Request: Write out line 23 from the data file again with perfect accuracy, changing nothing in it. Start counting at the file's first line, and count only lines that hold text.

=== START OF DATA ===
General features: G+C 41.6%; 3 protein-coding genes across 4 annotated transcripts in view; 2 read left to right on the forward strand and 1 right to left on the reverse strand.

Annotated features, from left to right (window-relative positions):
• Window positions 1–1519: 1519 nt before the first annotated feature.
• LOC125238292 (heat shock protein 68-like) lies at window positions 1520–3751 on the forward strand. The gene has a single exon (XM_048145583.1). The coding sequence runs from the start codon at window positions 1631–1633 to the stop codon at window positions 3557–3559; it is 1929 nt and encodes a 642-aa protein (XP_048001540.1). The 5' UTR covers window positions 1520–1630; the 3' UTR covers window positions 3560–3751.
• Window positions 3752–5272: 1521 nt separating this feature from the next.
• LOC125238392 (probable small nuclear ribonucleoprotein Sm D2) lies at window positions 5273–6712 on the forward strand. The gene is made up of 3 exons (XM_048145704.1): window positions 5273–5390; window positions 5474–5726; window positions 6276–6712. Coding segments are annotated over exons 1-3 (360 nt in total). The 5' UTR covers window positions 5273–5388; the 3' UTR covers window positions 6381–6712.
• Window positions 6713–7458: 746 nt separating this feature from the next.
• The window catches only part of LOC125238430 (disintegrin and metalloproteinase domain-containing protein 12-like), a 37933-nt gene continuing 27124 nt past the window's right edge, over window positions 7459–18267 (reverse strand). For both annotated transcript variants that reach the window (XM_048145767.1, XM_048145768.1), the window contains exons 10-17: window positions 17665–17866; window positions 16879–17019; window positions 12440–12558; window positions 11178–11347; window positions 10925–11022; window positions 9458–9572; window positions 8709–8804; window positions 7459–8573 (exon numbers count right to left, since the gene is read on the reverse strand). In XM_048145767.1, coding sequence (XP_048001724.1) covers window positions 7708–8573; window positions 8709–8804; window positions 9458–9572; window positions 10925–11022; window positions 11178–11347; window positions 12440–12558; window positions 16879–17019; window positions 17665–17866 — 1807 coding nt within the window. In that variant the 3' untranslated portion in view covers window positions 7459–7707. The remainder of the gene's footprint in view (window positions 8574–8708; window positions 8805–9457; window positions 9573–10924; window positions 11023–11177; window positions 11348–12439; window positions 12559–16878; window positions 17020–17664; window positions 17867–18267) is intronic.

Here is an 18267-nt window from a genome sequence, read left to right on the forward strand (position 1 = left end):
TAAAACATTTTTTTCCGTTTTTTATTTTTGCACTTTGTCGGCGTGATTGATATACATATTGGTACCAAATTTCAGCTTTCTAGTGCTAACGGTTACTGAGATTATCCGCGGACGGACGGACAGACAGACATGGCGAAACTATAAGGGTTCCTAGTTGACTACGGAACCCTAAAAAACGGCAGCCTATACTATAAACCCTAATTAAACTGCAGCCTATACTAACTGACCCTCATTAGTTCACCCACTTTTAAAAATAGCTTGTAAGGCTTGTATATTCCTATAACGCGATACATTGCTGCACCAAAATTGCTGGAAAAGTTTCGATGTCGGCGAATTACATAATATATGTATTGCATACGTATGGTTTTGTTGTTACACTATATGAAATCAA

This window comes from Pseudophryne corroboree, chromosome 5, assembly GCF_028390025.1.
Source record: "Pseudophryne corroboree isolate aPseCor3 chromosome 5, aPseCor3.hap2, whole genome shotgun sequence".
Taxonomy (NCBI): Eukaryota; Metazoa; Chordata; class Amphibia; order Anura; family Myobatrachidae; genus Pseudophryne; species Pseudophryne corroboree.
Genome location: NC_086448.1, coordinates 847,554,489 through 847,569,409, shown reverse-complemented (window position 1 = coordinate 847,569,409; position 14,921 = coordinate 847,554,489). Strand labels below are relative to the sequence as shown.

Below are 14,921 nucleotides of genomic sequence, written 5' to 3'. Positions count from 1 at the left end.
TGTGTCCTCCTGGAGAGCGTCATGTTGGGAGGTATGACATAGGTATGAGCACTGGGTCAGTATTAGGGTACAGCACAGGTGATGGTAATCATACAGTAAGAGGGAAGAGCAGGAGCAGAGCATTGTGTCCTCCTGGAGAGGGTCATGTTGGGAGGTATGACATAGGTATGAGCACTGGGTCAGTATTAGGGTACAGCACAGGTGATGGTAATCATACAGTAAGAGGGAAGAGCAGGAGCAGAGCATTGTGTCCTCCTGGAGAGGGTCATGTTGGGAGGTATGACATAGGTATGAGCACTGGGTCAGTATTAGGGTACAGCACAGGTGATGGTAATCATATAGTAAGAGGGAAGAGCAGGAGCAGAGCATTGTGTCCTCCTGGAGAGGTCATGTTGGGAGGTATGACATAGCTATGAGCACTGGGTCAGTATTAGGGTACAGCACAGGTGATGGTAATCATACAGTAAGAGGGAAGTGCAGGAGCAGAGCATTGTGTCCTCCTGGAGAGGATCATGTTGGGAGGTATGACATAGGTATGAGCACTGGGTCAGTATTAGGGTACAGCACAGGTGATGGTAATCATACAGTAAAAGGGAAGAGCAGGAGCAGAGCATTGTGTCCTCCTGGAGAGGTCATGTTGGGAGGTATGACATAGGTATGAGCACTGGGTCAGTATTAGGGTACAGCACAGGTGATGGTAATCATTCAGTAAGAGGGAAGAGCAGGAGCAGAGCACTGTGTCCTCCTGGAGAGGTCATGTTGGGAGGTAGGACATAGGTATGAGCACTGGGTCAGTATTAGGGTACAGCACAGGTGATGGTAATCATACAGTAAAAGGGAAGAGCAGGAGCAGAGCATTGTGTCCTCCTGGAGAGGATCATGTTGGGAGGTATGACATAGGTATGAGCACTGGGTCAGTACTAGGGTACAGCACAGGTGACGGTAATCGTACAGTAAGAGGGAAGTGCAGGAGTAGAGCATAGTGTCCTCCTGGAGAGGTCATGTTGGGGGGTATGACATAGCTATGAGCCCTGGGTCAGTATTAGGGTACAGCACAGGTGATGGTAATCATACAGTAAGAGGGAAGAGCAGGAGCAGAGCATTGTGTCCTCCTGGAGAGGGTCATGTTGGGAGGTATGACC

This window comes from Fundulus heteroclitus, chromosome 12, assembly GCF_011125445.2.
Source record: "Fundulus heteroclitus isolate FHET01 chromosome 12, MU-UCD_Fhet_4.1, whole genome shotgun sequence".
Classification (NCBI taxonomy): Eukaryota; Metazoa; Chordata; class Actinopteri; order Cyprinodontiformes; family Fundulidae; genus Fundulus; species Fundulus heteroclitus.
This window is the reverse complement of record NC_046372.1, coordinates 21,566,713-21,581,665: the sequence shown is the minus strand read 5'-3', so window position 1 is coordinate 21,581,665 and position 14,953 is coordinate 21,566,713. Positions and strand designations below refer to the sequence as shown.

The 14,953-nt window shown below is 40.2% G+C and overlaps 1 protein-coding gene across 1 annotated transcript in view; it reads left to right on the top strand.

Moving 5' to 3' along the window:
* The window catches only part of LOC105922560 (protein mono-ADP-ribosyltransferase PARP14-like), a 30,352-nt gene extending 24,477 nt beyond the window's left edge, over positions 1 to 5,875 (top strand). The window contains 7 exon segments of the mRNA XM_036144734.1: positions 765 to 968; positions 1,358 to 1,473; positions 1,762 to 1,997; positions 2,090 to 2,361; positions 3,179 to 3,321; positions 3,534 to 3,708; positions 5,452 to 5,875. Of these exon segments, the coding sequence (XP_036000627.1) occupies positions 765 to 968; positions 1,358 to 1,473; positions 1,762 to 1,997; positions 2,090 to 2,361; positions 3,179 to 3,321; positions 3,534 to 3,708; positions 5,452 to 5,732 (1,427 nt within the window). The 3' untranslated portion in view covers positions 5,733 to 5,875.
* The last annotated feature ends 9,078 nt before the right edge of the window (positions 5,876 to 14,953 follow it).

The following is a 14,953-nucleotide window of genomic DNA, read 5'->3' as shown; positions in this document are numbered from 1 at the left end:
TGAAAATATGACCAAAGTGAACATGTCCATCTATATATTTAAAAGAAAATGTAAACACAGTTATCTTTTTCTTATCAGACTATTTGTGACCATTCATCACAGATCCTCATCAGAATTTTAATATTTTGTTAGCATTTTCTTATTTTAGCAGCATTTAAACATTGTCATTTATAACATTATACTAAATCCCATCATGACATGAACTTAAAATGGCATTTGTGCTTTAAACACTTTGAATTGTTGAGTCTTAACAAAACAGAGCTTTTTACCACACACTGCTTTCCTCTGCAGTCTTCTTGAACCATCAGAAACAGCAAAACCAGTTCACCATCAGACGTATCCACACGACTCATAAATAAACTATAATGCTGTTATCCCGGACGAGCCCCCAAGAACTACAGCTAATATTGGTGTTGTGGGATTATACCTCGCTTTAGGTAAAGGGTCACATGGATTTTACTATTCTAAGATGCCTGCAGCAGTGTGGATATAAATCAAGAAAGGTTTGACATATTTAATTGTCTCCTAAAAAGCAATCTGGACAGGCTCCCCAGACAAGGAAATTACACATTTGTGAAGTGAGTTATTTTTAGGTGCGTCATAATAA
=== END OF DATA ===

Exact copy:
* The window catches only part of LOC105922560 (protein mono-ADP-ribosyltransferase PARP14-like), a 30,352-nt gene extending 24,477 nt beyond the window's left edge, over positions 1 to 5,875 (top strand). The window contains 7 exon segments of the mRNA XM_036144734.1: positions 765 to 968; positions 1,358 to 1,473; positions 1,762 to 1,997; positions 2,090 to 2,361; positions 3,179 to 3,321; positions 3,534 to 3,708; positions 5,452 to 5,875. Of these exon segments, the coding sequence (XP_036000627.1) occupies positions 765 to 968; positions 1,358 to 1,473; positions 1,762 to 1,997; positions 2,090 to 2,361; positions 3,179 to 3,321; positions 3,534 to 3,708; positions 5,452 to 5,732 (1,427 nt within the window). The 3' untranslated portion in view covers positions 5,733 to 5,875.